Masaryk, Tomáš Garrigue

(538 words)

Author(s): Hadler, Frank
Masaryk, Tomáš Garrigue (March 7, 1850, Hodonín [Göding] – September 14, 1937, Lány Castle [near Prague]), Czech politician (state president). Masaryk studied in Vienna and Leipzig. After obtaining his doctorate and professorial qualification, in 1882 he moved from Vienna to Prague, where he worked as Professor of Philosophy at the new Czech University, and entered politics as a member of the Bohemian Parliament and the Austrian Reichsrat (1891–93, 1907–14). After the beginning of the First World War, he played a leading part in founding a secret, anti-Austria…

Rennenkampf, Paul Karlovich Edler von

(302 words)

Author(s): Dahlmann, Dittmar
Rennenkampf, Paul Karlovich Edler von (April 17, 1854, Konuvere, Estonia – April 1, 1918, Taganrog, Russia), Russian general. Born into a Baltic German noble family, Rennenkampf graduated from the Helsinki Junker School in 1873, and from the General Staff Academy in 1882. He commanded a division in the Russo-Japanese War of 1904/1905. During the Russian Revolution of 1905, he was given the task of suppressing uprisings in eastern Siberia. In 1910 he was promoted general of cavalry, and in 1913/1914 commanded the Vilna (Vilnius) military district. At the beginning of the First Wor…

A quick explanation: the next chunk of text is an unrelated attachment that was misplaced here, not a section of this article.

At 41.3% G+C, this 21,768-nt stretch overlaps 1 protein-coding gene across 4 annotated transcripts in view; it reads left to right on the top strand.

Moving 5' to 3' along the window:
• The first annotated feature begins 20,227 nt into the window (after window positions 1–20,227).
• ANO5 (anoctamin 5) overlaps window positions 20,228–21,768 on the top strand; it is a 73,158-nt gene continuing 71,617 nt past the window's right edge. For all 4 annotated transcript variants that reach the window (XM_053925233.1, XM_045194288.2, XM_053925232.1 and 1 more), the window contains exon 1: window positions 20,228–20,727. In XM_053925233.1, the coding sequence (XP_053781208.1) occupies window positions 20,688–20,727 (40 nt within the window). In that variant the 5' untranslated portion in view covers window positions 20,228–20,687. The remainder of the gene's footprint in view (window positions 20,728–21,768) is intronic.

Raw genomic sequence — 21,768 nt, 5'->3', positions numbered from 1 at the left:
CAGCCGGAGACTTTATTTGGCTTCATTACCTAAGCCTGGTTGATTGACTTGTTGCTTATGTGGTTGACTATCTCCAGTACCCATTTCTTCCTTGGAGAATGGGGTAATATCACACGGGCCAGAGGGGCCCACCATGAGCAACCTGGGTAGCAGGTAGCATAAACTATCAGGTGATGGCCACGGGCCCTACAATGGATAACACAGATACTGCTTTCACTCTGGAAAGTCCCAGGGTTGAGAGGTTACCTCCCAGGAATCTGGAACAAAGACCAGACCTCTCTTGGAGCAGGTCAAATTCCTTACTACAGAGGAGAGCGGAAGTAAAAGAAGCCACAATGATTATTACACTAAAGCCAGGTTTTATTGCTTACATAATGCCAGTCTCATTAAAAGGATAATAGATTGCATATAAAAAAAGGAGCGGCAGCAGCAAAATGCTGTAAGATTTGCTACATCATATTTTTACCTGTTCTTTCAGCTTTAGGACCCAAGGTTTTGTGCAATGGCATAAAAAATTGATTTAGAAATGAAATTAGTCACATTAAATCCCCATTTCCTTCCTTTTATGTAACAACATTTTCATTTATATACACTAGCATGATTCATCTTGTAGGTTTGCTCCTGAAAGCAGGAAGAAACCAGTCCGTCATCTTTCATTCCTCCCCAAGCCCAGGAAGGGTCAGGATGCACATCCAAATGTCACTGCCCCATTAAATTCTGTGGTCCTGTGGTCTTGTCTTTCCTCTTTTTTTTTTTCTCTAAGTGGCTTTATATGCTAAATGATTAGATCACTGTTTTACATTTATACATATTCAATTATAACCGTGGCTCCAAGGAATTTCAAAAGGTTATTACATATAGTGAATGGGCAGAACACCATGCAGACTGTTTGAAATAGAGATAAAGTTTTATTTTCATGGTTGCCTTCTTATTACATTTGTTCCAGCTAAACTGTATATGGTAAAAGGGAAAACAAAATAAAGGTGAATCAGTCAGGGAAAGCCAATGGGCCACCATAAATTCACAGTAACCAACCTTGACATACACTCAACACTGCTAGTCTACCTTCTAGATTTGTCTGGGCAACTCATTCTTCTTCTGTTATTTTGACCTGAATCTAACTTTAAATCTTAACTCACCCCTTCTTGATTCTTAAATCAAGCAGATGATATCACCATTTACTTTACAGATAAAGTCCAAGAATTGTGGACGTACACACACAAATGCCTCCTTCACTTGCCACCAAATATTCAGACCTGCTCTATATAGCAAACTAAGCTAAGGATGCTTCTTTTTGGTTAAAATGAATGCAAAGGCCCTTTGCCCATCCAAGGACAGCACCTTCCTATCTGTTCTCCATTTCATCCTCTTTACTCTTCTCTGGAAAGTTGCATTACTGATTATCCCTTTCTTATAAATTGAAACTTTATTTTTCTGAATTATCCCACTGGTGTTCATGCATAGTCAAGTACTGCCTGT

Wilhelm II, German Kaiser

(1,402 words)

Author(s): C.G. Röhl, John
Wilhelm II, German Kaiser ( January 27, 1859, Berlin – June 4, 1941, Doorn, Netherlands), German Kaiser and King of Prussia. Kaiser Wilhelm was characterized by Germany’s enemies during the First World War as an aggressive warmonger, the personification of the German lust for conquest. Not only among the Allied populace, showered as it was with bloodthirsty caricatures and poisonous propaganda, but also in well-informed government circles (not least in the White House), the war was seen simply as “t…

Kerensky Offensive

(725 words)

Author(s): Krumeich, Gerd
Kerensky Offensive Contrary to the expectations and hopes of the Central Powers, the Russian February Revolution initially brought a considerable improvement of Russia’s political and military fighting morale. Alexander Kerensky, minister of war from May 19, 1917, onward, followed the motto that Russia was by and large in favor of a “peace without annexations and contributions,” but under certain circumstances also ready to fight for a “peace without defeat.” In July 1917, Kerensky toured the fron…

Stereotypes

(627 words)

Author(s): Reimann, Aribert
Stereotypes Combatants developed their images of “us” and “them” along the lines of national stereotypes that echoed, to some degree, cultural impressions coined before the war. Frequently this involved the clearly pejorative, somewhat racist disparagement of the enemy. Occasionally this also involved the judgment implicit in their evolving typification of national characters, which sometimes was in effect along the fronts of the war and beyond. The oldest typification existed in the figure of Tommy Atkins, the typical British soldier. This idealization of the valorou…